Holanda: Gaining minutes during potato planting
HWodka, the innovations club of arable farmers in the southwest of the Netherlands, has set up the Gaos programme to take a closer look at routing during the potato planting process.
Gaos stands for Geo-Field-Optimisation-Service (in Dutch Geo-Akker-Optimalisatie-Service) and has been developed together with Wageningen University & Research.
Arable farmers at large and specialised companies in particular experience the problem of a limited number of workable days. This number of days is mostly limited by temperature. Planting potatoes in soil that is too cold causes problems with diseases and the crops’ uniformity.
However, waiting too long for better temperatures is not an option either, because that limits the number of growth days and because of that, the maximum yield.
In addition to this, the soil’s moisture condition is very important, because it determines its load-bearing capacity. Especially at large companies with so-called all-in-one combinations of more than 20 tons, the soil’s load-bearing capacity is critical. Because of that, planning the most efficient way of planting is especially important for such companies. A growing group of arable farming companies in the Netherlands and Belgium grows more than 100 hectares of potatoes, sometime even several hundreds.
To be clear, this focus is aimed at large, tightly managed companies. There are companies where the question whether the potatoes are planted in time and properly is less important.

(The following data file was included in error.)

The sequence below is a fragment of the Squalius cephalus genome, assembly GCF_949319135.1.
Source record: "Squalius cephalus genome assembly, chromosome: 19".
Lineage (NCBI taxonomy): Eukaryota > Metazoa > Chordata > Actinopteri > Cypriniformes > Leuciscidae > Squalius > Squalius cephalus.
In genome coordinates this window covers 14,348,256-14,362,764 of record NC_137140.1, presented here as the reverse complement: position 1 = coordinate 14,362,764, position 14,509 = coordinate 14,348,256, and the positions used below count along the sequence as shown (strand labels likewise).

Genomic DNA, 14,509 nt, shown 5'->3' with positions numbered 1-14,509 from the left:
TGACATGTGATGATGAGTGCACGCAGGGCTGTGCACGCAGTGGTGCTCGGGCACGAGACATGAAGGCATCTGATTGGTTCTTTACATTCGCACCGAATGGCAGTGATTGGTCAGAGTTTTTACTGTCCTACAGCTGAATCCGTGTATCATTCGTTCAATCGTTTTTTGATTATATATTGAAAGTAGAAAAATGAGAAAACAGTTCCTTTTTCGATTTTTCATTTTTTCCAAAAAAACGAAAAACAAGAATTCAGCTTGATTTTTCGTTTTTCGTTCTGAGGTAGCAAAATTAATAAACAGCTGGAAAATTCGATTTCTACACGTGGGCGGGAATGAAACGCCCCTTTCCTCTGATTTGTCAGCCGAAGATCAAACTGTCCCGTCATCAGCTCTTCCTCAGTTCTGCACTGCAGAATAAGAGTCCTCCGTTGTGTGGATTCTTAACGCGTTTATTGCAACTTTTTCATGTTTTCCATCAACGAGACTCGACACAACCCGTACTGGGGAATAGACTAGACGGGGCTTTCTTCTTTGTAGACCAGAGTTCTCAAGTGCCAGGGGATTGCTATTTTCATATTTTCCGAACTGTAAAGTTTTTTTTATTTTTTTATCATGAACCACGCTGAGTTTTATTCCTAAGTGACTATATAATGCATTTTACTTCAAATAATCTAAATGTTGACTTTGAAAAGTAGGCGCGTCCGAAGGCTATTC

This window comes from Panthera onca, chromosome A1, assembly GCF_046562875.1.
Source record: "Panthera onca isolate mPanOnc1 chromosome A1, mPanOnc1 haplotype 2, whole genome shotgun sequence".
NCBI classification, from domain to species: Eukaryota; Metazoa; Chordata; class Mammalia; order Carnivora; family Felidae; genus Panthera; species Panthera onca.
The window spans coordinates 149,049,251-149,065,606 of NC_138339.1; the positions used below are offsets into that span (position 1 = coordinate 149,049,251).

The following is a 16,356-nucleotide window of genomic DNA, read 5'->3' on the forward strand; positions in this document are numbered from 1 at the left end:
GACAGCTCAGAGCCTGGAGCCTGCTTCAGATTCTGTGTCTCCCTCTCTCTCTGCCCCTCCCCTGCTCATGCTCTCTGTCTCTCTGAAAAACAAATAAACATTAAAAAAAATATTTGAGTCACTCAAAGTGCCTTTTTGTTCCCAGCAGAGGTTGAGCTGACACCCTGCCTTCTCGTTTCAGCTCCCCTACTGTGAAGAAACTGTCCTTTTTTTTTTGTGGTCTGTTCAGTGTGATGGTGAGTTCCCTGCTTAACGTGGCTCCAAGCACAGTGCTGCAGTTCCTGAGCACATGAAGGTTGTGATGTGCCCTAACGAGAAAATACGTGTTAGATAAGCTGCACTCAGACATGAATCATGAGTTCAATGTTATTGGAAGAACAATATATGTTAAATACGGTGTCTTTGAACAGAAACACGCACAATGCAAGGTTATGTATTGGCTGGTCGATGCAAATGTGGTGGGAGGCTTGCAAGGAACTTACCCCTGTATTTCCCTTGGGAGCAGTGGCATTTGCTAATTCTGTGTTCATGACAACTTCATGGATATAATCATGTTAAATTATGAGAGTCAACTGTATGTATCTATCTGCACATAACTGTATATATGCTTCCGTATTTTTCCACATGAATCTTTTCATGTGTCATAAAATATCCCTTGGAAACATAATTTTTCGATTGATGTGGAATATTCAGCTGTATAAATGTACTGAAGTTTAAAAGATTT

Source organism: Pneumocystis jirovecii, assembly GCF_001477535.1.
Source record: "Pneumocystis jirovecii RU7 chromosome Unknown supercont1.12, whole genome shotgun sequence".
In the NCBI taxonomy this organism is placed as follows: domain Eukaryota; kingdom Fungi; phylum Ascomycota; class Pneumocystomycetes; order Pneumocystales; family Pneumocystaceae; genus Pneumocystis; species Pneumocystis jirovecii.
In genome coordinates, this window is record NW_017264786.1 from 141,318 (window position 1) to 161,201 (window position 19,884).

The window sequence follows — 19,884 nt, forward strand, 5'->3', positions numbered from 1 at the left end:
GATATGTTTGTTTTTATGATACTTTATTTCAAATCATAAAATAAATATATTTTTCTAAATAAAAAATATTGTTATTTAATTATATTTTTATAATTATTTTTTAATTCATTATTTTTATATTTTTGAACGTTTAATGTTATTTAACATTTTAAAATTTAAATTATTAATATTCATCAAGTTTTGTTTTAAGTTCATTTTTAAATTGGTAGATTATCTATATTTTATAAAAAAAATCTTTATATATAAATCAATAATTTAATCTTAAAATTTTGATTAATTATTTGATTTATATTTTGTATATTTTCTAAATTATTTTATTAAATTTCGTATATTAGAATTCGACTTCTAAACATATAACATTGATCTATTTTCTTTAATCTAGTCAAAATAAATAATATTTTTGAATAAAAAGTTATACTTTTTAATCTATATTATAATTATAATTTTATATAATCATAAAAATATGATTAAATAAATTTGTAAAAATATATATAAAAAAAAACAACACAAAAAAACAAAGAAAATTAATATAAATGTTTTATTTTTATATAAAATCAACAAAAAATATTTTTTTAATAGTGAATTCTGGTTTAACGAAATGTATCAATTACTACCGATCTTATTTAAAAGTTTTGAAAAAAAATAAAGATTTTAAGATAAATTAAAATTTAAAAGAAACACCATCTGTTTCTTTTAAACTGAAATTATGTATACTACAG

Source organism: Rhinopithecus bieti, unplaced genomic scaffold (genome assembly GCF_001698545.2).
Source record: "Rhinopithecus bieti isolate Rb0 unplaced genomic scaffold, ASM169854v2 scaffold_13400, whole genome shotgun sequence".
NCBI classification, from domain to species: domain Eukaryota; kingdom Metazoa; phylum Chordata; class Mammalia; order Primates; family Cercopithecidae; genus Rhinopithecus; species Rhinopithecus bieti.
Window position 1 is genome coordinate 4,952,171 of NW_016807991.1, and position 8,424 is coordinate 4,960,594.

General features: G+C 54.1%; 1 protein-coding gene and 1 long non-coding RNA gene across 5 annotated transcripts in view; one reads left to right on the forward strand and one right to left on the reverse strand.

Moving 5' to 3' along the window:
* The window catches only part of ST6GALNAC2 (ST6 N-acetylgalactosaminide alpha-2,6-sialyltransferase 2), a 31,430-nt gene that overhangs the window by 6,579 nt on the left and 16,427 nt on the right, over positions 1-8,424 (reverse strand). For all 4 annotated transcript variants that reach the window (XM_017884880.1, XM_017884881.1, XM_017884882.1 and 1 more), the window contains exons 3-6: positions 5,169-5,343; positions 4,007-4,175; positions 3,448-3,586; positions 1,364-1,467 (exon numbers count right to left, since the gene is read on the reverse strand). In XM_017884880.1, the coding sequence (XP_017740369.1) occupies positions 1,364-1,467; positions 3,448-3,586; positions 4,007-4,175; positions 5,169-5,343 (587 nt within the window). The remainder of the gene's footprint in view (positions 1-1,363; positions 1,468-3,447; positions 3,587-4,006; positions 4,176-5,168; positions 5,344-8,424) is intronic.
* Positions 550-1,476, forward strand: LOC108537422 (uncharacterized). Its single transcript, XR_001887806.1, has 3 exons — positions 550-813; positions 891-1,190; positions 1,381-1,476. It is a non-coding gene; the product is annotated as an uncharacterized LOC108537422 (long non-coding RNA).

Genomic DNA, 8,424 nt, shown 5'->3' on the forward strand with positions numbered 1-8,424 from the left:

22 hectares in less than 3 days
Last week for example, I heard about a company led by 2 brothers in Drenthe, a province in the northeast of the Netherlands. Well-equipped as they are, they can plant their 22 hectares of potatoes in less than 3 days. “If we try really heard, we can even do it in 2”, they said.
Well, for these kinds of companies, finetuning the planting logistics and routing is not that necessary. However, gaining minutes many times can make the difference between getting things done in time or failing to do so.
Let’s just assume that the mechanisation trend for planting, or rather, all cultivation, is characterised by wanting to increase the work performance (hectares/man-hours). The success rate is determined by the combination of the machine’s weight (for soil compaction) and timeliness. This is a worldwide issue.
HWodka draws several conclusions after its research:
To make more and better use of the limited number of workable days, the hectare output of the planting combination needs to increase. The current trend is characterised by an increase of the work performance by combining tasks in 1 cultivation. Sometimes, farmers focus on the hectare output so the risk of planting in less optimal conditions increases.
Turning and filling often takes up more time than you realise. Steps can be made by automation, for example when an operator can operate the dumper combination from a distance. HWodka also has a field robot in mind that can take care of preparing the plant bed. When this is separated from the planting itself, the planter can drive faster: 2 up to 6 kilometers per hour.
Small plots may sometimes be used for agricultural nature conservation, if the compensation is adequate.
The additional information from Gaos, the cultivated area and the cultivation times, is especially useful when working on ‘strange’ plots. Moreover, if you know the exact planting distance and the 1.000 planter weight, you can calculate even more precisely how much seed potatoes are needed and whether or not the bunker is large enough to make 1 or more whole rounds.
HWodka’s chairman adds that strict planning beforehand is very important for the most efficient use of eventually autonomous machines: robots.